Like private loans, the role employment plays in college funding has shifted over the years. While it used to be common for students to work their way through school and emerge debt-free, now employment is increasingly used as a means to cover college living expenses. Despite this shift, however, employment still plays an important role in college funding. College employment can still help minimize your student loan debt by helping cover your living expenses. A college job can help you gain career experience that will provide a boost to your hiring prospects or possibly guide your career path in a whole new direction. It can also help prep you for the "real world" by providing a crash course in time and money management. There are important things to keep in mind while working, though, such as balancing work and college and finding employment that be beneficial to you in both the short-term and long-term.
Latest College & Financial Aid News
June 18, 2019
Harvard revoked more admissions offers - this time involving 10 students who participated in a Facebook group called "Harvard memes for horny bourgeois teens." Jokes about abusing children and the Holocaust and insulting comments about different racial and ethnic groups were found in the group, according to Inside Higher Ed.
Earlier this month, Harvard also rescinded an admission offer to Kyle Kashuv who, when he was 16 years old, used inflammatory and racist language, including the N-word, right before the Parkland shooting at his school, Stoneman Douglas High School. The shootings have since "changed him and made him more mature," he claims. Kashuv became famous for his conservatism, pro-gun and pro-Trump activism which he believes, represent a different view on how to prevent future, like tragedies.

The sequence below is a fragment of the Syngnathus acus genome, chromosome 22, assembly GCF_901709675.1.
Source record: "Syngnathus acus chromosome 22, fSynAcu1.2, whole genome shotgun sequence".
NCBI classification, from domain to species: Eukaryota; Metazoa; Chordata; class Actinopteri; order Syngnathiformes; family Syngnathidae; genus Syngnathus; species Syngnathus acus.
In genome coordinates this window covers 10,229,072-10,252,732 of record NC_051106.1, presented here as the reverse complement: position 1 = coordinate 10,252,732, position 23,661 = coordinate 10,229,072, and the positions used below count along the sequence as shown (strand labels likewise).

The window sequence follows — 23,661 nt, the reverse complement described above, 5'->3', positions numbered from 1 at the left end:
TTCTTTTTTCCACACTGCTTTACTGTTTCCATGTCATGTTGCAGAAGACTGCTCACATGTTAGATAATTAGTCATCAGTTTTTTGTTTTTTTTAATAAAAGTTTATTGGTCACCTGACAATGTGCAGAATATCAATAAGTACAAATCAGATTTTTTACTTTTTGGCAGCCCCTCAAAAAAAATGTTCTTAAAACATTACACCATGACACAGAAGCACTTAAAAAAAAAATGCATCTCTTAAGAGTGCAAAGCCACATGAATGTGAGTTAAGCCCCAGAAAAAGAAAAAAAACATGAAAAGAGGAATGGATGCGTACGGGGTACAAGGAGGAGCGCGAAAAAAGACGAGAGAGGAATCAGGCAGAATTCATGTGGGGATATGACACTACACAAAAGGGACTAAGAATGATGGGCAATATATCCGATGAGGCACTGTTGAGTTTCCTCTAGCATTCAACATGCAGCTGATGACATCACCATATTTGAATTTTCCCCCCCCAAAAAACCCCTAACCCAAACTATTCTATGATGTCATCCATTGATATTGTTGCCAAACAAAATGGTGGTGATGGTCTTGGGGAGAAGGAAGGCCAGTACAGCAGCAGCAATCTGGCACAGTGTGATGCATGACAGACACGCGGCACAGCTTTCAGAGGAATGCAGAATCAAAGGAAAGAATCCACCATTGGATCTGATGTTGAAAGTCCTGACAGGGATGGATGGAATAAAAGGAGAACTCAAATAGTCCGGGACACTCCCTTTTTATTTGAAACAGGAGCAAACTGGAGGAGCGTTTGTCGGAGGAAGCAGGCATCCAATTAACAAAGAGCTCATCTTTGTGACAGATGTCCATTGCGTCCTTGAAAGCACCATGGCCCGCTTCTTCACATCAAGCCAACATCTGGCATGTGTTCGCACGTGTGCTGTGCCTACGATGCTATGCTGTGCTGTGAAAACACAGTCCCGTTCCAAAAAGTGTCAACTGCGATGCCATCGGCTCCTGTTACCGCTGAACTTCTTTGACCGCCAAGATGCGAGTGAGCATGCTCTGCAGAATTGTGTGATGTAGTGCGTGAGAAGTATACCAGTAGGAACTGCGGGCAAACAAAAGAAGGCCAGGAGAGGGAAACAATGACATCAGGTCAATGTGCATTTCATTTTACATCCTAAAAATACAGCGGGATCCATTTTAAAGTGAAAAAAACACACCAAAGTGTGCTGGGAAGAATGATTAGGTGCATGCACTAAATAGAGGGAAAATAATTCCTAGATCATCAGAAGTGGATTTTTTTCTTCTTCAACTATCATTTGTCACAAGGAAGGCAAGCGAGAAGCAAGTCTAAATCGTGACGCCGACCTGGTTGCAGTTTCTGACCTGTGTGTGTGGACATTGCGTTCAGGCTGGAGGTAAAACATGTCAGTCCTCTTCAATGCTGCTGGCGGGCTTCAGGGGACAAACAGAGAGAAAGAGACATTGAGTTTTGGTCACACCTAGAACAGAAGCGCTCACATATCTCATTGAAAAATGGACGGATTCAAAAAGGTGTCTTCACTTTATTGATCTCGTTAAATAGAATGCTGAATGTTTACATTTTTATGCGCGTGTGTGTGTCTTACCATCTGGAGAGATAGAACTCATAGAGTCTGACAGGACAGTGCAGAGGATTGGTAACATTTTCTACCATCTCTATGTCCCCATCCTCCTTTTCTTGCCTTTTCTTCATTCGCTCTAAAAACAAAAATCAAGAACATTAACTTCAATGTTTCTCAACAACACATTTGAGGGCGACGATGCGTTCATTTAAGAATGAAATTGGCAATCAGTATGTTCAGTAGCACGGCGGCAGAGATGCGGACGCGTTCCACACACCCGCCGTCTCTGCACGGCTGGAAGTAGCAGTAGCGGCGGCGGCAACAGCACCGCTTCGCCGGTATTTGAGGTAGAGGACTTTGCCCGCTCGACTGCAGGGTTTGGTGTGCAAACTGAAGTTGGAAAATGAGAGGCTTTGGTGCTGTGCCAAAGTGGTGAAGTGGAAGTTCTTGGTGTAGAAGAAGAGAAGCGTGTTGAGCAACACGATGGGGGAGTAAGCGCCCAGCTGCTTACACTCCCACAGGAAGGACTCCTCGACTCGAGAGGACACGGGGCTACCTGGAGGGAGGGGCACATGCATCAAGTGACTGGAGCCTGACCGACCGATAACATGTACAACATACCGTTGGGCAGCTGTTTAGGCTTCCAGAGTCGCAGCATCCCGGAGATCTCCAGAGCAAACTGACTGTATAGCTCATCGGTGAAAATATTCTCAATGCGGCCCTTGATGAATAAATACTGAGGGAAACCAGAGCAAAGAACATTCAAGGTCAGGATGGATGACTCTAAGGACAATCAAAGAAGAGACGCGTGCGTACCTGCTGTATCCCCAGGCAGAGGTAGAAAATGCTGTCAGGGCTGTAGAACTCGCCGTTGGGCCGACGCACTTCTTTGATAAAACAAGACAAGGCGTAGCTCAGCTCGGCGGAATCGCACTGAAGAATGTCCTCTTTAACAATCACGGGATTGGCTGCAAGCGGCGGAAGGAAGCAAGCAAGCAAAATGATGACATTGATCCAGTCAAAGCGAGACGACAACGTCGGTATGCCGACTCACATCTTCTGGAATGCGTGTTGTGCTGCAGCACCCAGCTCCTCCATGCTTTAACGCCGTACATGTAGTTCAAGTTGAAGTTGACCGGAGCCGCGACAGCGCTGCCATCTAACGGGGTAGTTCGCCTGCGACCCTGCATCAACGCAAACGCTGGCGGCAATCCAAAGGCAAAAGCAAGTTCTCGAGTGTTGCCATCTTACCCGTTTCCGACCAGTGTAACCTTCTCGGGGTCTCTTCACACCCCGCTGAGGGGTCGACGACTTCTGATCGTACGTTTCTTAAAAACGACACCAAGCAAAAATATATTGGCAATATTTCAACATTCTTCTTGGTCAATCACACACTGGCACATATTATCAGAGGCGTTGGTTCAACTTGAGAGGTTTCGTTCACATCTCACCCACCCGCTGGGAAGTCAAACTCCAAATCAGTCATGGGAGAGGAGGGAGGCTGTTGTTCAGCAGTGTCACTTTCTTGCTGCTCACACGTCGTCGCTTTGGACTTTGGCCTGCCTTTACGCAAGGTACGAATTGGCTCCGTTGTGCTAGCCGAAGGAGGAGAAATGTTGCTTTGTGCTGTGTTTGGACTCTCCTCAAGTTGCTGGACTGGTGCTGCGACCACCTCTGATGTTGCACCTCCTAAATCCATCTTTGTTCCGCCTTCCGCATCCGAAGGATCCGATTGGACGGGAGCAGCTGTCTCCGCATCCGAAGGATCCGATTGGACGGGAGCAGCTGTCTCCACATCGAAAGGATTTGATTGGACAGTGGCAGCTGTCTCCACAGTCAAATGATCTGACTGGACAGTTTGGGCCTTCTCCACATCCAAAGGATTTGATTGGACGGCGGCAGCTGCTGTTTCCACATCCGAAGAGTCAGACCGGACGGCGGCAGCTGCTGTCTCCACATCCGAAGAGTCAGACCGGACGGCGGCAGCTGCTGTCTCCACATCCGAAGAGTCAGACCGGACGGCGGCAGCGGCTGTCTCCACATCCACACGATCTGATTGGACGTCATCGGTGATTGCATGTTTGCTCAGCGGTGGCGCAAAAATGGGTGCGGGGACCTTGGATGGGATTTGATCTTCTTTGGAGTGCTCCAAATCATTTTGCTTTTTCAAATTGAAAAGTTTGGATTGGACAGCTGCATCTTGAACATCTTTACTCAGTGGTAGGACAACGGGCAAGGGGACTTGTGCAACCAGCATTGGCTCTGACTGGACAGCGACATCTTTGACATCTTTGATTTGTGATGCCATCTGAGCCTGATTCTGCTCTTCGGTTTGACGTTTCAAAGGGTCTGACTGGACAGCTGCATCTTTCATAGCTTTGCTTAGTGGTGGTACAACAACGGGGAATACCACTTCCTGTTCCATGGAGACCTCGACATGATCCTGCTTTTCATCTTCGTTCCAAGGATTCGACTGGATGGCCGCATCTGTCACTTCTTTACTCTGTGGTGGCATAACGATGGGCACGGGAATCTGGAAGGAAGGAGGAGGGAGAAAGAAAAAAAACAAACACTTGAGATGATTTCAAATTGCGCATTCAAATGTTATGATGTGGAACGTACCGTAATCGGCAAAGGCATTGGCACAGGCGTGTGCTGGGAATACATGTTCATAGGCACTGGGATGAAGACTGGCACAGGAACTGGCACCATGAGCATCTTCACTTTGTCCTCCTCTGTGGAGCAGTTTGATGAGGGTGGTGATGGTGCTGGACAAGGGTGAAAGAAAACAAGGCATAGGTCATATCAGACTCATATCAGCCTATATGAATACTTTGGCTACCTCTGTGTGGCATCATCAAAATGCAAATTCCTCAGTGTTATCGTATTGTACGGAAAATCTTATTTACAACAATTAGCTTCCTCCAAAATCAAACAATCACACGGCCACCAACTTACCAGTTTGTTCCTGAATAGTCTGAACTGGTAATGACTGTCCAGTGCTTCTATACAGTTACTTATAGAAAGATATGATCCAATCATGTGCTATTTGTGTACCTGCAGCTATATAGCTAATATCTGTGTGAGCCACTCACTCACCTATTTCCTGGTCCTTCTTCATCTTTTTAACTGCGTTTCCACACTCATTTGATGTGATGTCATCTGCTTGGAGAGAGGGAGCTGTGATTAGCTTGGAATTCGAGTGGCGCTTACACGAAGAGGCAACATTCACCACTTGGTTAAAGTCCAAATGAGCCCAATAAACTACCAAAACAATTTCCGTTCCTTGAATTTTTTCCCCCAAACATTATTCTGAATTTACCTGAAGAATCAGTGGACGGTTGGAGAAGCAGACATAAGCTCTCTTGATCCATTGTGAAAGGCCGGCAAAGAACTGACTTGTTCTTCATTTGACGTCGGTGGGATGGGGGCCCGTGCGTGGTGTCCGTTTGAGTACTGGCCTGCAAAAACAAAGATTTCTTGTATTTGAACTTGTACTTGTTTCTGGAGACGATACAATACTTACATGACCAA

In a recent Twitter post, he apologized for his past comments and stated that, "We were 16-year-olds making idiotic comments, using callous and inflammatory language in an effort to be as extreme and shocking as possible...I'm embarrassed by it, but I want to be clear that the comments I made are not indicative of who I am or who I've become in the years since." Shortly thereafter, Harvard looked into his case and eventually revoked his admissions offer. Though university personnel appreciate his "candor and expressions of regret," Harvard "takes seriously" the "qualities of maturity" and of "character" of the students it admits. Despite appealing the revocation, Kashuv was turned down. In his defense, Kashuv argues that, "throughout its history, Harvard's faculty has included slave owners, segregationists, bigots and anti-Semites. If Harvard is suggesting that growth isn't possible and that our past defines our future, then Harvard is an inherently racist institution. But I don't believe that. I believe that institutions and people can grow. I've said that repeatedly." In your opinion, should Kashuv have had his admissions offer revoked based on something he did when he was 16? Why or why not? [...]
June 11, 2019
A Wiccan Professor at St. Bonaventure sued the university and her alma mater for discrimination, alleging that she was not allowed to advance in her career because she is a woman and a witch. The reported discrimination began around Halloween in 2011, after she was asked to conduct an interview about her Wiccan beliefs with the university's student TV station, SBU-TV. [...]
June 6, 2019
In honor of LGBTQ Pride Month this June, Scholarships.com is recognizing the success of, and providing financial aid resources to the lesbian, gay, bi-sexual, transgender, and queer community and its allies through featured LGBTQ scholarships. These colorful LGBTQ scholarships are not only intended for those who identify as LBTQ or are questioning, but are available to LGBTQ parents and allies, as well. Below is a preview of LGBTQ scholarships that were created to provide economic mobility and equality for LGBTQ students and allies who may face unique challenges on their educational journeys. For even more LGBTQ scholarships, Parent LGBTQ scholarships or LGBTQ Ally scholarships, visit here. [...]